But how were these botanical pillars of civilization actually consumed? Crude porridges may fill you up, but without the action of bacteria and yeasts, after some time, you might find yourself nutrient deficient, your vital organs compromised.
With the simple addition of time, the fermentation of grains and water transmutes a thick gruel into a dough that can then be baked in an oven, fried, grilled, coal-fired, or griddled. While the art and science of baking can constitute whole PhDs describing a pantheon of forms, in its essence, bread wants to be flat.
Flatbreads are the simplest, most satisfying, and most versatile type of bread. They go by dozens of names and can be found in almost every culture on Earth. They can be eaten fresh, dried and rehydrated, frozen and thawed. It's for this reason that archeologists posit that flatbread was probably firstbread.
Among the earliest evidence for it were crumbs found at a site in Jordan dating back to 12,400 BCE, predating widespread agriculture in the region. (5) With this knowledge in hand, if you afford yourself the right historical perspective shift, there's an angle through which we can view flatbread—a triumvirate pact between grasses, fungi, and humankind—as a requisite preadaptation for the ecological evolution of a clever ape and its interspecies consorts, into a eusocial, planet-shaping force majeure.
For at least 14,000 years, we've been milling, mixing, kneading, yeasting, pulling, rolling, and cooking flatbreads into existence, all to the great satisfaction of our own tastes but also to the tastes of the grains and yeast used in the recipes. (Does a blade of grass not yearn for unfettered sunlight? Do ascomycete cells not bubble with effervescent excitation when well fed?)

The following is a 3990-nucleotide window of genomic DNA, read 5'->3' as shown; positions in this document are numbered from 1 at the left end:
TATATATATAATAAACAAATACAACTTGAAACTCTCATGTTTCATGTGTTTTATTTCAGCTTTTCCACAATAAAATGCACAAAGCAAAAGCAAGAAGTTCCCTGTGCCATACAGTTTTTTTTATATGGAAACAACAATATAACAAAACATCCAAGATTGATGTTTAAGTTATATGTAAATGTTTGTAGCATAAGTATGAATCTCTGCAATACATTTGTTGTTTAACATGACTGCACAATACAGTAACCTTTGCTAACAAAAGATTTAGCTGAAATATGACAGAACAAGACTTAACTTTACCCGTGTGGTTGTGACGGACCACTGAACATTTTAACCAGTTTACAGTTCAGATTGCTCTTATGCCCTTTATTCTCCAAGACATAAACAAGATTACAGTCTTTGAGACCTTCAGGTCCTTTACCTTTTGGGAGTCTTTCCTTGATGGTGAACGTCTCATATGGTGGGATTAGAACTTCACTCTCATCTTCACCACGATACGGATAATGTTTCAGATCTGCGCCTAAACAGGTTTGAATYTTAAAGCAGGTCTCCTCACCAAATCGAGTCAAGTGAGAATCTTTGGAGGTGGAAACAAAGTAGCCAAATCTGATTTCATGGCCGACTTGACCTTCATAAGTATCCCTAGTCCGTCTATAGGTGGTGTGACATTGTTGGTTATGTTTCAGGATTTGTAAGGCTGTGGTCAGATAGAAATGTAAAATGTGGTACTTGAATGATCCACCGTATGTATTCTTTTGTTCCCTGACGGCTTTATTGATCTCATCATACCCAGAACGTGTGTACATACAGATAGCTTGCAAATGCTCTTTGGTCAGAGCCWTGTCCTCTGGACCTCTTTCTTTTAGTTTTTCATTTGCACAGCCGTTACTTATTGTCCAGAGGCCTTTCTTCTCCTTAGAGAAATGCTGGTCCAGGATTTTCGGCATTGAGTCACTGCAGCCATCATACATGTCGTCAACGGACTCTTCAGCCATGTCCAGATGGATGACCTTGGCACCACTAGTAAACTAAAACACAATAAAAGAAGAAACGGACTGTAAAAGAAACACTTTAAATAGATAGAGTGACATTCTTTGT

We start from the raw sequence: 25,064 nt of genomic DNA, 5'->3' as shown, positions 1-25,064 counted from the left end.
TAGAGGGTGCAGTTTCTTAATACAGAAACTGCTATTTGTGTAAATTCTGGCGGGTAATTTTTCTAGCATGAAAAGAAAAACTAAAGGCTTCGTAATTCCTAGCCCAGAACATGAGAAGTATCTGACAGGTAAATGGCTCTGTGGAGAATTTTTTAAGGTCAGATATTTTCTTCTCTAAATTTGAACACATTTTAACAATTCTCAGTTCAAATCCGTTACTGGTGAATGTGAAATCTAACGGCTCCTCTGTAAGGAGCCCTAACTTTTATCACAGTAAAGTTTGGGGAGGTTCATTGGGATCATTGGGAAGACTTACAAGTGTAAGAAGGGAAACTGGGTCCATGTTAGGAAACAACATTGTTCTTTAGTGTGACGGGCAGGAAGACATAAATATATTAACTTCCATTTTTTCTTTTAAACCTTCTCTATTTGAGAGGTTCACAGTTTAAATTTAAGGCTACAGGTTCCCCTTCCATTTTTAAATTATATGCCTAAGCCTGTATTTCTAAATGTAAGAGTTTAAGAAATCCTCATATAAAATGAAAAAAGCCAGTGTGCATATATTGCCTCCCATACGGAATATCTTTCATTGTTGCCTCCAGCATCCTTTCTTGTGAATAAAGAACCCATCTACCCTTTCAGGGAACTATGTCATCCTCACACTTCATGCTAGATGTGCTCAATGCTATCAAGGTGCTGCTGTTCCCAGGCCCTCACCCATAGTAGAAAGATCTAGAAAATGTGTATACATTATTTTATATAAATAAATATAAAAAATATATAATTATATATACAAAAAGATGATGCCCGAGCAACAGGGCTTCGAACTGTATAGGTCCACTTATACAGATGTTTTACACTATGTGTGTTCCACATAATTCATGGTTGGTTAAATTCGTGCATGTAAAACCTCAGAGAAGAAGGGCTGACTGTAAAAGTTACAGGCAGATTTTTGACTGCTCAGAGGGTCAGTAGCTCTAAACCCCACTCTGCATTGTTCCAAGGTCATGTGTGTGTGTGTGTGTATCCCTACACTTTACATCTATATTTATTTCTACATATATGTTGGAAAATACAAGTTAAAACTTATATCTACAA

To be sure, not Delicio, nor Chicago deep dish, nor even pizza napolitana, have been around anywhere near that long. The medieval Latin Pizze first pops up in the historical record in the "Codex Diplomaticus Cajtanus" in 997 CE. As a dish, it would have been more similar to a round focaccia, baked with toppings, than the pizza we know today.
The roots of its name are thought to be linked to the Greco-Assyrian pitas Gaetanean archbishops would have been well acquainted with through Mediterranean trade. Before them, North African Bedouins had their own name for it. Which is the point. Whatever you call it, as long as there has been flatbread, people have been enjoying it doused in toppings.
As a child, home from school, I'd make pizza out of bagels, Triscuit crackers, or even English muffins. As an adult, I've slow-fermented rare, imported flours, caught wild yeast on the wind for sourdough, and labored for days over Chad Robertson's recipe. But whatever route I've taken, in the end, it's always been deeply satisfying. A perfect meal. Not just as a biochemical energy source to keep my cells dividing but as thousands of years of human culinary history, refined, honed, and distilled.